A Trail Break

At least I saw it coming this time, I just didn’t know when. As I wrote my Groundhog’s Day post earlier this month I tried to make a point, probably more to myself than any readers. My PFA travel trail concept is likely to be a work of fits and starts. I have enjoyed the first round of stops and discovered some issues that really need to be explored and understood better in parts of the country that don’t feel them so acutely. I expect that, as time and enthusiasm allow, I will continue to write about visits to these places, virtual and otherwise. But as I was wondering yesterday when the NCAA college basketball conference tournaments would begin I was startled to find out that they would/did begin last night.

The College Basketball Conference Tournament Season Started last night in Detroit!

If I were to try to wrap up my whole, obsession really, with the varied nature of the many cities and small towns across the United States into some kind of sports metaphor, the college basketball landscape would be about as close as I could get. The NCAA tournament, with 68 teams taking part, is already the most open of any team sport’s championship. College football has just four teams in its championship playoff, which admittedly is four more than it used to have.

But March Madness is only the beginning. Going into the month of March each season nearly all of the nation’s 350-plus Division One teams still have a theoretical chance of cutting down the nets as national champions. That’s because all 32 (31 this year) of the college basketball conferences send the team that wins their post-season tournament to the NCAA tournament and most of them allow all their teams to play in those tournaments. Last night I watched the Mastodons of Purdue-Fort Wayne University avoid extinction (sorry I couldn’t help it) with a very entertaining 89-84 double-overtime win over Green Bay in the first round of the Horizon League Championship. So far this year the ‘Dons have struggled to an 8-14 record, but if it could reel off nine or ten more wins (depending on NCAA seeding,) the team would wake up the morning of April 6 as national champions.

An outcome like that is pretty far-fetched but it is possible and that’s the thing. It was just three years ago that the team that finished second in the previously pretty unknown (outside the northeast anyway) America East conference got on a run in its conference tournament and then pulled off the biggest upset in the sport’s history. UMBC beat the number one team in the country, Virginia, by 20 points in the first round of the 2018 NCAA tournament.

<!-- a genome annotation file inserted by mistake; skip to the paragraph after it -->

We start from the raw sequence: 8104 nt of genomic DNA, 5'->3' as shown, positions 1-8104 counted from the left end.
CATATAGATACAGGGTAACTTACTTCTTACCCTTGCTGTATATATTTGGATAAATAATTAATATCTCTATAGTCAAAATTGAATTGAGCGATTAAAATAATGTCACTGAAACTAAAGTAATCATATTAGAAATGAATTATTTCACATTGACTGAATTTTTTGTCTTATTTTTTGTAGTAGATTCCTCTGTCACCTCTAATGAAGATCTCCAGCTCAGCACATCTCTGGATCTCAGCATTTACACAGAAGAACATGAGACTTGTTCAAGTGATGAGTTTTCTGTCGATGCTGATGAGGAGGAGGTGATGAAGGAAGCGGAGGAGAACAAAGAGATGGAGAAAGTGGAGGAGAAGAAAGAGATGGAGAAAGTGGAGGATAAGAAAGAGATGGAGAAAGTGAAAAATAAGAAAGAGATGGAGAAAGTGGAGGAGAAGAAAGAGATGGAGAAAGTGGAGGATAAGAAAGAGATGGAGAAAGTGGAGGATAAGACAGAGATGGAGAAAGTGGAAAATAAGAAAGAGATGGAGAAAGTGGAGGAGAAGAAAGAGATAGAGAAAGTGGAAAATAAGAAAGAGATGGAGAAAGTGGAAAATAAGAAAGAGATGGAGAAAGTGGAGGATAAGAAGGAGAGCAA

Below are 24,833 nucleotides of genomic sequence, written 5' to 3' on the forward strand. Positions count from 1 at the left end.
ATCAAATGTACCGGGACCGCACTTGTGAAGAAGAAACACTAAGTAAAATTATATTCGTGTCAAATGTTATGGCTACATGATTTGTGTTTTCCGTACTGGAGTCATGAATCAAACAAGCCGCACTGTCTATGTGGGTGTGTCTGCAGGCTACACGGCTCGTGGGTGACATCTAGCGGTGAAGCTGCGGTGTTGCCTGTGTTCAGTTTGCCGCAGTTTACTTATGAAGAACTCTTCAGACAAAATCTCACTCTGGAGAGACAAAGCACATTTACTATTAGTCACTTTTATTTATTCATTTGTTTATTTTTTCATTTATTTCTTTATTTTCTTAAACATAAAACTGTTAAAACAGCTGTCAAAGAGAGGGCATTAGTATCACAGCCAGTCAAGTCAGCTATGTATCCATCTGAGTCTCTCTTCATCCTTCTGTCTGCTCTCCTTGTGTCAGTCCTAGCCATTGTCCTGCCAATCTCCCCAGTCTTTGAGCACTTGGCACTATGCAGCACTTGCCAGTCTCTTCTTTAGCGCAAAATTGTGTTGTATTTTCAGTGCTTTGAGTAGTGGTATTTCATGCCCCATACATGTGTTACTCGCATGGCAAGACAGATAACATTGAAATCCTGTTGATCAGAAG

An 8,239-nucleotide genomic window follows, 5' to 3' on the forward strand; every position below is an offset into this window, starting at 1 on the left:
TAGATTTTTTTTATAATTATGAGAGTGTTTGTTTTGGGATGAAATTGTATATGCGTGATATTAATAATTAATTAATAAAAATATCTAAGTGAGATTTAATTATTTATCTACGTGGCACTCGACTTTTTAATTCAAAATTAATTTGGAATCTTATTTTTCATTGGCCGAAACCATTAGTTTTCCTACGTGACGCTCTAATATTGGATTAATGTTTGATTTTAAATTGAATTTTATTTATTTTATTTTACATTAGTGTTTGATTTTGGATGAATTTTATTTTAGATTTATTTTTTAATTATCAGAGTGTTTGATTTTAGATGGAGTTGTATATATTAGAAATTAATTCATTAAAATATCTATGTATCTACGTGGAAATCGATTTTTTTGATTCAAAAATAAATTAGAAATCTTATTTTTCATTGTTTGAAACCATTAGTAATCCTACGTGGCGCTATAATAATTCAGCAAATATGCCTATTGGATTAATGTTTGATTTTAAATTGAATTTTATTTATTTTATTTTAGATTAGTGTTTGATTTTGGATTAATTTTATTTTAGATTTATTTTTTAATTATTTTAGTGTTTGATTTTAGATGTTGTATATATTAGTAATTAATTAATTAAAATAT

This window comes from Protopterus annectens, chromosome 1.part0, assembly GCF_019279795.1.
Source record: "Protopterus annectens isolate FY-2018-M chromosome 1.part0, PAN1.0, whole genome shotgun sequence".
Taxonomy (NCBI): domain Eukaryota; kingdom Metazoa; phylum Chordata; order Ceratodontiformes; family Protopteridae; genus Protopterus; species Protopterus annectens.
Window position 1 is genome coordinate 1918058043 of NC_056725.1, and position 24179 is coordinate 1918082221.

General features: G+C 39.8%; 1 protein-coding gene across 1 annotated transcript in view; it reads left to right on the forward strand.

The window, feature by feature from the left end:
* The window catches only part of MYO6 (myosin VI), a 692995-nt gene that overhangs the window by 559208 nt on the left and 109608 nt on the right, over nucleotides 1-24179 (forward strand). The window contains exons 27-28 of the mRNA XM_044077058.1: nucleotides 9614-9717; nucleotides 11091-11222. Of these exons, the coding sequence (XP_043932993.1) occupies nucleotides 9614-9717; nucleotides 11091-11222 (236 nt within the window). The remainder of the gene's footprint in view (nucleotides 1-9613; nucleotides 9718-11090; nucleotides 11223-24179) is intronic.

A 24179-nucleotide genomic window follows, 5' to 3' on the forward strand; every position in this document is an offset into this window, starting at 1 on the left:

So, for the next few weeks my discretionary time will be spent, as it was last night, down in the corner of the man cave amid the obsolete video game systems with as many screens going as I can conjure. Through the $6 per month miracle known as ESPN Plus it is now possible to watch all the early round action from even the smallest conferences. There are no tournament games today but tomorrow the aforementioned America East begins its men’s tournament as does the Big South. Another 12 conferences start their tournaments sometime next week and then the remaining 16 join the fun the following week. By Selection Sunday, March 14 this year, the 320-plus teams that are still in the hunt will have been trimmed to 31 conference tournament champions and another 37 at large teams.

Incidentally, in the spirit of the kind of minutiae you can always count on this blog to dig up for you, I found this on the Wikipedia page devoted to the Fort Wayne Mastodons.

“In 1968 a large bone was discovered during the installation of a farm pond near Angola, Indiana, about 40 miles (65 km) north of Fort Wayne. The farmer contacted professors in the IPFW geology department, who identified his discovery as the leg bone of a mastodon. Faculty and students from the geology department excavated the greater part of an adult mastodon, including the skull and tusks. The bones were cleaned, preserved, and placed on permanent display at IPFW. In 1970 members of the geology club, led by professors who oversaw the excavation, successfully lobbied the student government committee charged with choosing a name for the university mascot to select the mastodon. And thus, the IPFW Mastodons were born”

The PFA Trails will be back but for now you know where I’ll be.